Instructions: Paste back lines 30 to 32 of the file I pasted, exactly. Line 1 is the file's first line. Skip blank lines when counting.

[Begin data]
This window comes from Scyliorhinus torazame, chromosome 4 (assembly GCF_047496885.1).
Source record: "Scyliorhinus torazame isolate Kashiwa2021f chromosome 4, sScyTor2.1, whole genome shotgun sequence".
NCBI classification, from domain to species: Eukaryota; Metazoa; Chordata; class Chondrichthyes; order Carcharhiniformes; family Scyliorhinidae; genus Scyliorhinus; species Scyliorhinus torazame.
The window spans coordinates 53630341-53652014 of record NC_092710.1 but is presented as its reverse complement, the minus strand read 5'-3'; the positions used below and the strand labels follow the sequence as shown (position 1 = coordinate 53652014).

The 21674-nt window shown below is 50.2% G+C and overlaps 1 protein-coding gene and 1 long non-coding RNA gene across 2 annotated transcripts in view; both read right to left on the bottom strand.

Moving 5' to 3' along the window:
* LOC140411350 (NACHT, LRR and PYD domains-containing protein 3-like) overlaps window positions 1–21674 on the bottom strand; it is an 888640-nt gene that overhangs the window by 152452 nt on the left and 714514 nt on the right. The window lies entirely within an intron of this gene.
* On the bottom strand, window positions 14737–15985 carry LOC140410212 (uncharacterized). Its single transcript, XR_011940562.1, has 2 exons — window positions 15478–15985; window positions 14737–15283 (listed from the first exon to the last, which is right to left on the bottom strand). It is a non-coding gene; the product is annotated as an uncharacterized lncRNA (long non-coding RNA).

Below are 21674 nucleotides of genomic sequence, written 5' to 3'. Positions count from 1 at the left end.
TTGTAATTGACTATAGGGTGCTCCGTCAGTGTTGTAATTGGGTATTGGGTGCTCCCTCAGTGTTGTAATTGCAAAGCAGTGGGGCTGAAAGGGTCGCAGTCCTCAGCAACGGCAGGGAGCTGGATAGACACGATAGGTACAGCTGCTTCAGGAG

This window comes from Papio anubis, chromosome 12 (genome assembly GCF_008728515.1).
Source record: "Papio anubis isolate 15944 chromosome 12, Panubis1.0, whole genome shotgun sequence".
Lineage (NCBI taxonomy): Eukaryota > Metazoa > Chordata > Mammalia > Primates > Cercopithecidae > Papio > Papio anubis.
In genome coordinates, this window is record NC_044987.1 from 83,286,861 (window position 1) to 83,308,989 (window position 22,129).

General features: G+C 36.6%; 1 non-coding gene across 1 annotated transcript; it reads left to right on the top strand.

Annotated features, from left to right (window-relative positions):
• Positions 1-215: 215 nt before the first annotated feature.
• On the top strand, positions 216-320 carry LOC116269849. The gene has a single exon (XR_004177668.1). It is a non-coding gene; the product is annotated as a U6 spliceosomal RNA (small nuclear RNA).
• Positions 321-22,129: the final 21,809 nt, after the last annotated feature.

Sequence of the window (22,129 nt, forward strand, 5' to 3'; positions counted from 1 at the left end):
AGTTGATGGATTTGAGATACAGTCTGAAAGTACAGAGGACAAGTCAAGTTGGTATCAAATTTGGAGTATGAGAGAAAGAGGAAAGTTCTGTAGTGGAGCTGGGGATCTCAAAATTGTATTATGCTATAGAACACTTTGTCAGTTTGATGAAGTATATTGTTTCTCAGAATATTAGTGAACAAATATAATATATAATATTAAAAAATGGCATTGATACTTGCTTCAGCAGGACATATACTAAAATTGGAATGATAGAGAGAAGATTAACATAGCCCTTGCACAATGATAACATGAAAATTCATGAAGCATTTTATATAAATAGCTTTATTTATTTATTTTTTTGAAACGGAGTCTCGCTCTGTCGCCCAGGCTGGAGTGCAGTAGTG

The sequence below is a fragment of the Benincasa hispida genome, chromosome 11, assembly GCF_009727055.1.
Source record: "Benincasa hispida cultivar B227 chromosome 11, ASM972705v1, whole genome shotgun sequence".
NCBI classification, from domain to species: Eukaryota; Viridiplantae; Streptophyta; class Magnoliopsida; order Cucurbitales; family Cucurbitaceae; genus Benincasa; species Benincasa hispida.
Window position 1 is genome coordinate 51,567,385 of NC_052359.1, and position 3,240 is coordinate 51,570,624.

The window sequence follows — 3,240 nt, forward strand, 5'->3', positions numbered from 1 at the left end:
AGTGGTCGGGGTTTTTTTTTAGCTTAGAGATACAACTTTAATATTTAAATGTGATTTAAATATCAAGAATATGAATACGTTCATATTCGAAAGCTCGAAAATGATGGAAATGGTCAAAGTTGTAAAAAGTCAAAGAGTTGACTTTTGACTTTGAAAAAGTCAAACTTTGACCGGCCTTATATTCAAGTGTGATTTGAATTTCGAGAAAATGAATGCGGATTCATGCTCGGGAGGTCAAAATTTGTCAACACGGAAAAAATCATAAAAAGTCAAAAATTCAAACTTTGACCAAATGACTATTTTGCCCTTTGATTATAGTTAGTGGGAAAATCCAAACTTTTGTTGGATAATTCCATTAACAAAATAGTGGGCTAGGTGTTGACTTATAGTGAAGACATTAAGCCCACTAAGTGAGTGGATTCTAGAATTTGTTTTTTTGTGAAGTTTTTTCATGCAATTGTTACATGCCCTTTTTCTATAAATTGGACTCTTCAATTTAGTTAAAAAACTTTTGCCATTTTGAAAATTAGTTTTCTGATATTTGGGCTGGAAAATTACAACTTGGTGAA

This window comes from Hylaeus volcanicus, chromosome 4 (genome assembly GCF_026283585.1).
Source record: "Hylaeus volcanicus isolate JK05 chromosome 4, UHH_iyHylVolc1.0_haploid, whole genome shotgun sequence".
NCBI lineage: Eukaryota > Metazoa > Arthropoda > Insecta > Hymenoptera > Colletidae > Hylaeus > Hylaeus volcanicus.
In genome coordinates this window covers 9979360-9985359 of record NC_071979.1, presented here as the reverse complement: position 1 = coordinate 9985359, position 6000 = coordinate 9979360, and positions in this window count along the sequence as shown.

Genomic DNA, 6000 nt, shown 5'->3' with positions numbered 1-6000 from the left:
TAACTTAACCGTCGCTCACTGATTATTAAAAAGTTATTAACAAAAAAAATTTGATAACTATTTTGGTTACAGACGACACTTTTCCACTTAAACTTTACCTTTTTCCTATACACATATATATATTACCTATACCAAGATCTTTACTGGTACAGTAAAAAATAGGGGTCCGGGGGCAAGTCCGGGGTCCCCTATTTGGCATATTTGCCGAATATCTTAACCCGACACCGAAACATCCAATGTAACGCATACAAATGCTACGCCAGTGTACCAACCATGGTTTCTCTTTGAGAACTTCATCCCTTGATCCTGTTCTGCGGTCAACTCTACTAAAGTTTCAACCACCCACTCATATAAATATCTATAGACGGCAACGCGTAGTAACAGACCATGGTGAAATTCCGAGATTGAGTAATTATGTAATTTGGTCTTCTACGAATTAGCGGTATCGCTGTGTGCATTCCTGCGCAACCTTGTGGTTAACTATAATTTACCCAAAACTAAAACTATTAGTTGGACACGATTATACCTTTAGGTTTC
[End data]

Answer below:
NCBI lineage: Eukaryota > Metazoa > Arthropoda > Insecta > Hymenoptera > Colletidae > Hylaeus > Hylaeus volcanicus.
In genome coordinates this window covers 9979360-9985359 of record NC_071979.1, presented here as the reverse complement: position 1 = coordinate 9985359, position 6000 = coordinate 9979360, and positions in this window count along the sequence as shown.

Genomic DNA, 6000 nt, shown 5'->3' with positions numbered 1-6000 from the left: